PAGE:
Cape Times


- Robyn Co­hen

ONE of the most-an­tic­i­pated 2017/18 South African mu­si­cal the­atre pro­duc­tions, Evita, wraps up at Artscape on Sun­day.

It has been pro­duced by Pi­eter To­e­rien in part­ner­ship with UK the­atre pro­ducer David Ian. The prin­ci­pals are Emma Kingston as Eva Perón, Robert Fin­layson as Perón and Jonathan Rox­mouth as Che Gue­vara.

If you haven’t seen it, you have the week­end to catch this beau­ti­fully staged re­vival of the orig­i­nal pro­duc­tion in Lon­don’s West End (1978) and in New York on Broad­way (1979).

The last full-scale Evita – with orches­tra and all the big mu­si­cal add-ons – was staged in South Africa in 1981/2. Since then we have seen bon­sai-scaled back pro­duc­tions.

It was – is – a big deal for au­di­ences in Cape Town to Joburg to see a lav­ish pro­duc­tion with sump­tu­ous cos­tumes and sets.

Some of the cre­ative play­ers at the coal­face when Evita was first staged in the late 70s in Lon­don and in New York as­sem­bled in Cape Town and re-cre­ated the orig­i­nal design, sets, cos­tumes and chore­og­ra­phy, work­ing with an SA team of cre­atives.

When the cur­tain goes down on Sun­day, that’s not the end of the Evita story. The pro­duc­tion will tour abroad – in­clud­ing to Sin­ga­pore (Fe­bru­ary 19 to March 19) and Tokyo (July 2-8). It will then land in Aus­tralia and will end up in Lon­don’s West End but will be re-cast.

In Syd­ney, the role of Eva Peron will be played by pop star, Tina Arena. Hal Prince, 89, who di­rected the orig­i­nal West End and Broad­way pro­duc­tion, is cred­ited as di­rec­tor of this pro­duc­tion.

He did not come out to South Africa, but his right-hand per­son, Dan Cut­ner, was in SA as his “proxy” and is cred­ited as as­so­ciate di­rec­tor.

Don­ning the di­rec­to­rial hat in SA as res­i­dent di­rec­tor is An­ton Luit­ingh, who also per­forms in the show. An­other no­table key mem­ber of the re­vival is de­signer Timothy O’Brian – a veteran of the orig­i­nal Evita. The en­er­getic and spry O’Brien, 78, was in Cape Town dur­ing re­hearsals.

Larry Fuller, 79 – who is cred­ited with the US chore­og­ra­phy – was in town, as was Amer­i­can light­ing de­signer Richard Win­kler.

When Evita opens in Sin­ga­pore, it will not be billed as “Evita from SA” but as “Evita, the orig­i­nal West End and Broad­way pro­duc­tion di­rected by Hal Prince”.

A shout-out to Pi­eter To­e­rien and his pro­duc­tion com­pany for be­ing at the helm of the Evita re­vival. It’s very much a proudly South African the­atre mo­ment.

I loved watch­ing Evita and I went a sec­ond time – to see Danielle Bit­ton play Eva Perón. Bit­ton has been the un­der­study for the Evita SA tour. I’d heard she de­liv­ered a ster­ling per­for­mance.

The al­ter­nate Eva is LJ Niel­son, who has also been re­ceiv­ing raves. While I en­joyed Kingston’s per­for­mance (nu­anced char­ac­ter­i­sa­tion and close re­sem­blance to Eva Perón), I felt that she strained vo­cally at times. Vo­cally, the role is ex­tremely chal­leng­ing.

I went specif­i­cally to watch Bit­ton last Thurs­day and I was wowed. I first saw her performing at Shimmy Beach Club a few years ago. It was sum­mer; crowded, noisy There was Bit­ton with this soul­ful voice and elec­tric per­son­al­ity, tran­scend­ing the clank of mo­bile phones and chat­ter.

I went up to her when the band was be­tween breaks and asked her name.

Watch­ing Bit­ton in Evita last week I was thrilled. She has nailed it: voice (for the most part; yes, it is not an easy role), act­ing, emo­tion.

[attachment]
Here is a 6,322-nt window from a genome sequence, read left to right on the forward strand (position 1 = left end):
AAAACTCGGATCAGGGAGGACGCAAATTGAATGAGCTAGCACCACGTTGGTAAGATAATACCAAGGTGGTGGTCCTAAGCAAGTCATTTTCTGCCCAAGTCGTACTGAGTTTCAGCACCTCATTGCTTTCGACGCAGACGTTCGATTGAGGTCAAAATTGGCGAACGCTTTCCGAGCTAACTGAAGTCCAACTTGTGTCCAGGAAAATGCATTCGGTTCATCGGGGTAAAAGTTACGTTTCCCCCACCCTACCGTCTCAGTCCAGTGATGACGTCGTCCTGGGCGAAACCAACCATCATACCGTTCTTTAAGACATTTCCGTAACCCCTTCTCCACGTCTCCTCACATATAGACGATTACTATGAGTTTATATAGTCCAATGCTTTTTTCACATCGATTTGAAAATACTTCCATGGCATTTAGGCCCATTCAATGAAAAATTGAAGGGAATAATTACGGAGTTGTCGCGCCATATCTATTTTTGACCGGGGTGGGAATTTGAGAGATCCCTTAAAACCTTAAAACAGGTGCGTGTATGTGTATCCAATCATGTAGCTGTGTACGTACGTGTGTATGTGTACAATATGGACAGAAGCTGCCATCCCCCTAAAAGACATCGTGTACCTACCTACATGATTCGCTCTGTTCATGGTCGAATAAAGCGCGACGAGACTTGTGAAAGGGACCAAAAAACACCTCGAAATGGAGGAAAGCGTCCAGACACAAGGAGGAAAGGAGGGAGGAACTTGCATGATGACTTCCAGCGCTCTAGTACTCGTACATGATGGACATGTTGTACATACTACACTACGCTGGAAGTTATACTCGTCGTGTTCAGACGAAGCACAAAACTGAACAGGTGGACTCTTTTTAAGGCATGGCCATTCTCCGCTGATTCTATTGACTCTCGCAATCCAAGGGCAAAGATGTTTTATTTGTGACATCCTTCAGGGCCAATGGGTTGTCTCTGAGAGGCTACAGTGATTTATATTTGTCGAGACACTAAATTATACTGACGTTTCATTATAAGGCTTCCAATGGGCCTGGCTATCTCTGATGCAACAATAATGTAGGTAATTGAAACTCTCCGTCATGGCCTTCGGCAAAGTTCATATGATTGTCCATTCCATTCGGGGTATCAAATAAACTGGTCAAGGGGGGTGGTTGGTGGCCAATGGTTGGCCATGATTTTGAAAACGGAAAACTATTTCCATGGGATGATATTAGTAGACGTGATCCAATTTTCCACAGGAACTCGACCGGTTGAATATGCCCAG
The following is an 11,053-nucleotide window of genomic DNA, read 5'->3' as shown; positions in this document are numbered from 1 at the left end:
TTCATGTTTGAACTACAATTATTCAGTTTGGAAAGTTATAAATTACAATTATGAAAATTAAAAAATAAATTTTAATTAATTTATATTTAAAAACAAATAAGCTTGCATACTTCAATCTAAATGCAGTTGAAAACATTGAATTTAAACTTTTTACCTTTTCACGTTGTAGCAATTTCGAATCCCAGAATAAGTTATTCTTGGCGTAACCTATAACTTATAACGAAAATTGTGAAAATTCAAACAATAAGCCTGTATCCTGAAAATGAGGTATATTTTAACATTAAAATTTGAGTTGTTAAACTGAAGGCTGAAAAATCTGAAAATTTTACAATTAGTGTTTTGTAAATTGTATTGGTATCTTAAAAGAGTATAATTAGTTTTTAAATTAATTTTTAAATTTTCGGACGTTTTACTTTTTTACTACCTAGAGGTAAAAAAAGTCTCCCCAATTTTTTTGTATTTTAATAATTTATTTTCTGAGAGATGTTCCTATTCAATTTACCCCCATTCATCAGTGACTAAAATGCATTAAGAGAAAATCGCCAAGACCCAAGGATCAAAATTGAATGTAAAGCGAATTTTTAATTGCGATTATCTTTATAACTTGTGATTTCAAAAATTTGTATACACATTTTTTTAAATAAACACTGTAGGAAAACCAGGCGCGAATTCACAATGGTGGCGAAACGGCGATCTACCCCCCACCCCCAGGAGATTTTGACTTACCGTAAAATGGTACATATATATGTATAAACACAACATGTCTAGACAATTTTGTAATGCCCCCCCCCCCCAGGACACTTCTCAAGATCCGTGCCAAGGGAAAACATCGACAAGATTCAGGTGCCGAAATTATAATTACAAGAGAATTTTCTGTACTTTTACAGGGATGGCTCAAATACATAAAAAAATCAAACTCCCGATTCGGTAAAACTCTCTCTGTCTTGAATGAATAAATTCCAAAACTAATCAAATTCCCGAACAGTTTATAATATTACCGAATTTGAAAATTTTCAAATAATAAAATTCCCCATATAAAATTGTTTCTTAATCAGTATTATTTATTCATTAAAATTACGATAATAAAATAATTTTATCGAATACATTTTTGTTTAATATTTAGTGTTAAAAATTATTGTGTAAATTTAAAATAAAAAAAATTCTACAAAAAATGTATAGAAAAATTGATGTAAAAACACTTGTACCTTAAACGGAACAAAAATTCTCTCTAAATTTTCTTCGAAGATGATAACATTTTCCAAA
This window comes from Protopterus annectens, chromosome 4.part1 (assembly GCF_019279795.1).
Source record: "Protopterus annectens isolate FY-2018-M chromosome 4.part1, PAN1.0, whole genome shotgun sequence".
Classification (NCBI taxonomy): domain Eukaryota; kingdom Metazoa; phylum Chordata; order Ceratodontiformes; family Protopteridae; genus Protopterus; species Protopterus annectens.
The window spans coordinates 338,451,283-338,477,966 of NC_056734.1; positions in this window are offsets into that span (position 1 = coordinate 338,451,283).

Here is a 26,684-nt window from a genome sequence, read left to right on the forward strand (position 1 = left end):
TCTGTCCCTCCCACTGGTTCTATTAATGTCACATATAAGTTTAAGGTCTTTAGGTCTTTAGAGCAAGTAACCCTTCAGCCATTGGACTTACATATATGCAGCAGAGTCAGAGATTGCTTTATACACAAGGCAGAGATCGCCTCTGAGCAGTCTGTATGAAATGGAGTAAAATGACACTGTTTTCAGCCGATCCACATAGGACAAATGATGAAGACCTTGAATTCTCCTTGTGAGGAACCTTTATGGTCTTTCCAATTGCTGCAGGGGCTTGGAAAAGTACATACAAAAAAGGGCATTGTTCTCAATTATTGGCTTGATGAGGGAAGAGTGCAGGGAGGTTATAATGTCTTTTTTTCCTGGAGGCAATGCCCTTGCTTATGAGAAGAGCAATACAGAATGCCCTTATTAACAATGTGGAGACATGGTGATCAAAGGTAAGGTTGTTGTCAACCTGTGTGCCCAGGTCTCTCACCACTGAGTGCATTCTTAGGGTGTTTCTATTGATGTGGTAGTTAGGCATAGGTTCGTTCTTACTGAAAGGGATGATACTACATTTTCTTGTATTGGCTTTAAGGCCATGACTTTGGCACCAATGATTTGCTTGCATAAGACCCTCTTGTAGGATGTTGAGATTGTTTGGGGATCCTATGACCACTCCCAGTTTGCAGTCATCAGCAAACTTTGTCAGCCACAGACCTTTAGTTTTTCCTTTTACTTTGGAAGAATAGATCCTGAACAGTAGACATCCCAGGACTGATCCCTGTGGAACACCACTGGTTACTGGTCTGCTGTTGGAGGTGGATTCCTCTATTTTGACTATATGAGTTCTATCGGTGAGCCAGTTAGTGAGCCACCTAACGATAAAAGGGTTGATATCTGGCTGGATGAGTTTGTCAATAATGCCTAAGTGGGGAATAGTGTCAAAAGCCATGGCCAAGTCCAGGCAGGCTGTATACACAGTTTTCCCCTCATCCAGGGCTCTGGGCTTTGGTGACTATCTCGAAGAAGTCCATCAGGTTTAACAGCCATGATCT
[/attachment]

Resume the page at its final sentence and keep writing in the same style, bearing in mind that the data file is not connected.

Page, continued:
In­ter­est­ing to note Bit­ton has not gone through a ter­tiary ed­u­ca­tion mu­si­cal the­atre route. She has done the club and cruise ship cir­cuit and honed her skills along the way. Clearly, she im­pressed the Evita team dur­ing the run and was given the nod to get her own slots. Much de­served. A knock­out per­for­mance.

In many ways, 2017/2018 has been the year of the un­der­study. An­other artist who bowled me over is Edith Plaatjies as Joyce – The She­been Queen – in King Kong, The Mu­si­cal which is on at The Fu­gard un­til Fe­bru­ary 18.

Last year dur­ing the first King Kong sea­son in Cape Town and Joburg, Plaatjies un­der­stud­ied Joyce – the role played by the leg­endary Miriam Makeba in the orig­i­nal King Kong (first staged in 1959 in Jo­han­nes­burg and for two years in Lon­don). As with Bit­ton, Plaatjies did not go through for­mal mu­si­cal the­atre train­ing. She was a back­ing singer.

Camillo Lom­bard, Alis­tair Izo­bell and David Kramer reck­oned she was much more than a back­ing singer and be­gan to cast her in mu­si­cals. From pay­ing her dues in en­sem­bles, she has now very much made her mark in the iconic King Kong. She brings Joyce to life with poignancy and verve – a stun­ning per­for­mance.

Bravo to pro­duc­ers such as Pi­eter To­e­rien, Eric Abra­ham, Hazel Feld­man, David and Re­naye Kramer and Alis­tair Izo­bell for their roles as star-mak­ers – for pro­vid­ing the plat­form for artists in this coun­try and to help them shine abroad. It would be great to see more mu­si­cal pro­duc­ers and di­rec­tors of colour in this coun­try – and women. Just say­ing.

Tickets for Evita are R100-R500. Book at Com­puticket/­ 915 8000. King Kong tickets are R130-R280. Book at www.webtick­ or call the Fu­gard box of­fice on 021 461 4554.

 ??  ?? UN­MISS­ABLE: This week­end is the last chance to see at Artscape, a re­vival of the orig­i­nal pro­duc­tion in Lon­don’s West End (1978) and in New York on Broad­way (1979).
UN­MISS­ABLE: This week­end is the last chance to see at Artscape, a re­vival of the orig­i­nal pro­duc­tion in Lon­don’s West End (1978) and in New York on Broad­way (1979).

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